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Rovell graduated from Roslyn High School in Roslyn Heights, New York in 1996.
He attended and graduated cum laude from Northwestern University in Evanston, Illinois, in 2000, where he is on the advisory board for graduate programs in sports administration. He majored in theater instead of journalism, believing it would be better practice for TV appearances. However, he also hosted a college radio show about sports business.
Rovell interned for FoxSports.com.
He has anchored five primetime documentaries for CNBC:
Rovell wrote the book First In Thirst: How Gatorade Turned The Science of Sweat Into A Cultural Phenomenon and co-wrote the book On the Ball: What You Can Learn About Business From America's Sports Leaders with David Carter.
On August 22, 2013, Rovell lost, 11–0, in a game of one on one to Barstool Sport's "Big Cat."
Rovell was part of the Outside the Lines report that disclosed the NCAA's investigation into whether Texas A&M quarterback Johnny Manziel was earning money from the sale of autographs, in potential violation of NCAA rules. This was never confirmed as Rovell's alleged sources would not speak to the NCAA and confirm his story.
In November 2009, Rovell made controversial remarks in an article regarding an American athlete, Meb Keflezighi, the first American to win a New York City Marathon since 1982, by suggesting that he was a ringer. He later apologized.
On November 17, 2011, Rovell sent a tweet to his followers on Twitter, asking them to come forward with stories about how their businesses were losing money during the 2011 NBA lockout. A high school senior named "Tim," annoyed with Rovell's behavior at the time, created a fake name and email account, telling Rovell online that he owned an escort service in New York frequented by NBA players, which was losing 30% of its business. Rovell failed to verify the authenticity, and ran the story in a CNBC column. "Tim" came forward with the story months later to the website Deadspin, because, he said, "he's just such a [expletive] on twitter all the time [I] just got fed up." Deadspin made Rovell aware of his mistake. On the same day, Rovell released an apology on CNBC saying, "there will always be people out there who want their 15 minutes of fame and not really care how they get there."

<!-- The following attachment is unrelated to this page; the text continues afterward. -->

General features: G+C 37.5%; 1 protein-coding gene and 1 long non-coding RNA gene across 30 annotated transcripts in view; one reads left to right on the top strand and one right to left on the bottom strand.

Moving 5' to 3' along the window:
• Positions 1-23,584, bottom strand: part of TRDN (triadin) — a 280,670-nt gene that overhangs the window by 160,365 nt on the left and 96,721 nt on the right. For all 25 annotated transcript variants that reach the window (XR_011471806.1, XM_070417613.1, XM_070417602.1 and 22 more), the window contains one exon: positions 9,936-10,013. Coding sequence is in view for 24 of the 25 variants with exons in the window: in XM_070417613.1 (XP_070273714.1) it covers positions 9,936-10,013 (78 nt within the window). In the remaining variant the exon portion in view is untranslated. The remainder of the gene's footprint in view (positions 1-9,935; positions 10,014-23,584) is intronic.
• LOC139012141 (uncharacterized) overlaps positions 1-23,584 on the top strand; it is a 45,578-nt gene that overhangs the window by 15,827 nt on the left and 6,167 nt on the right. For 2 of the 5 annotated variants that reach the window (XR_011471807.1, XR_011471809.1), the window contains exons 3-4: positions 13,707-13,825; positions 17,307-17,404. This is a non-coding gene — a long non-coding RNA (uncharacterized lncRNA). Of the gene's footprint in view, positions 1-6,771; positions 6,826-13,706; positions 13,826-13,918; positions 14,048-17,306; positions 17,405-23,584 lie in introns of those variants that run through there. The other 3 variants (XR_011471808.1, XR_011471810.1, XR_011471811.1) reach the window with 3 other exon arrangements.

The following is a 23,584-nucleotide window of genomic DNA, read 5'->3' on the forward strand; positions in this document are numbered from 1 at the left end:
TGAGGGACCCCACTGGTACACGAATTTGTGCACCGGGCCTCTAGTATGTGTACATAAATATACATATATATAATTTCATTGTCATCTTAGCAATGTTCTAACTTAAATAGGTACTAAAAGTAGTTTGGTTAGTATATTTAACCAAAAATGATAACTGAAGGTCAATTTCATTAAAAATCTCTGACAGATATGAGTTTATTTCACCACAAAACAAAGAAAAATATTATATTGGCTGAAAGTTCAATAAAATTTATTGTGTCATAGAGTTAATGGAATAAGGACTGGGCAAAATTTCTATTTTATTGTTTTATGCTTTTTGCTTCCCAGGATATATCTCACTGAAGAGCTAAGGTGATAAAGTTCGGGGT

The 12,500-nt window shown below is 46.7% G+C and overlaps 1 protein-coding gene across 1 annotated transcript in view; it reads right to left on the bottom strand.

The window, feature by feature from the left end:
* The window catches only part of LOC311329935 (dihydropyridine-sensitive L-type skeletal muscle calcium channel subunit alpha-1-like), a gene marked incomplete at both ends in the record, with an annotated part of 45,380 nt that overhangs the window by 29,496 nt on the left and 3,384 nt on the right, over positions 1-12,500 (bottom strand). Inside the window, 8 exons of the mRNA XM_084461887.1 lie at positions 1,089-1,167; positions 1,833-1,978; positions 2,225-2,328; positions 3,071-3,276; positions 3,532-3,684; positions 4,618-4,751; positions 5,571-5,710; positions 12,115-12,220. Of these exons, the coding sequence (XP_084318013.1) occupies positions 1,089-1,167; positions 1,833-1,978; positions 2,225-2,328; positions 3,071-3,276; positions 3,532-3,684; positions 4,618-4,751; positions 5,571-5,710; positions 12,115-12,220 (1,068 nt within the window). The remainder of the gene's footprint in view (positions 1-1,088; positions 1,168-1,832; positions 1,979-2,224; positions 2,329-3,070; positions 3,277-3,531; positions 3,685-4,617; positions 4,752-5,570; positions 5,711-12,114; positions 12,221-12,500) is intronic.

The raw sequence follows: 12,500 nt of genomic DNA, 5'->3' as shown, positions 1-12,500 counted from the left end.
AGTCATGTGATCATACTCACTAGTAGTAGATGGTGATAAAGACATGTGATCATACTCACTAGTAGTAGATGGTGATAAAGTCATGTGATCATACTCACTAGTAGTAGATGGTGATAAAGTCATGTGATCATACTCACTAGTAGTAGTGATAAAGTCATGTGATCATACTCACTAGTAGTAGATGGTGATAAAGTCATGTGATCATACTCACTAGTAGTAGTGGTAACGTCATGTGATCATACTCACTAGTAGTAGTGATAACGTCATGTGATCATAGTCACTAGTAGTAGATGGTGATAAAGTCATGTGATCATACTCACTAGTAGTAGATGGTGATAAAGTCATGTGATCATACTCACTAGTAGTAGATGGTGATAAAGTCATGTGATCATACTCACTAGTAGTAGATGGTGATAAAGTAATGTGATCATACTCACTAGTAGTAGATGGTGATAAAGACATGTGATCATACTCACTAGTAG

In the October 2012 ESPN 30 for 30 episode entitled "Broke" and in a written piece on ESPN.com, Rovell made several incorrect statements about the NFL Players Association's Financial Advisor Program. Even after the NFLPA's attempts to correct the falsehoods with ESPN fact checkers, Rovell's inaccurate comments were included (and remain) in the documentary. His written article was altered to reflect the truth, but without an editor's note to indicate the correction.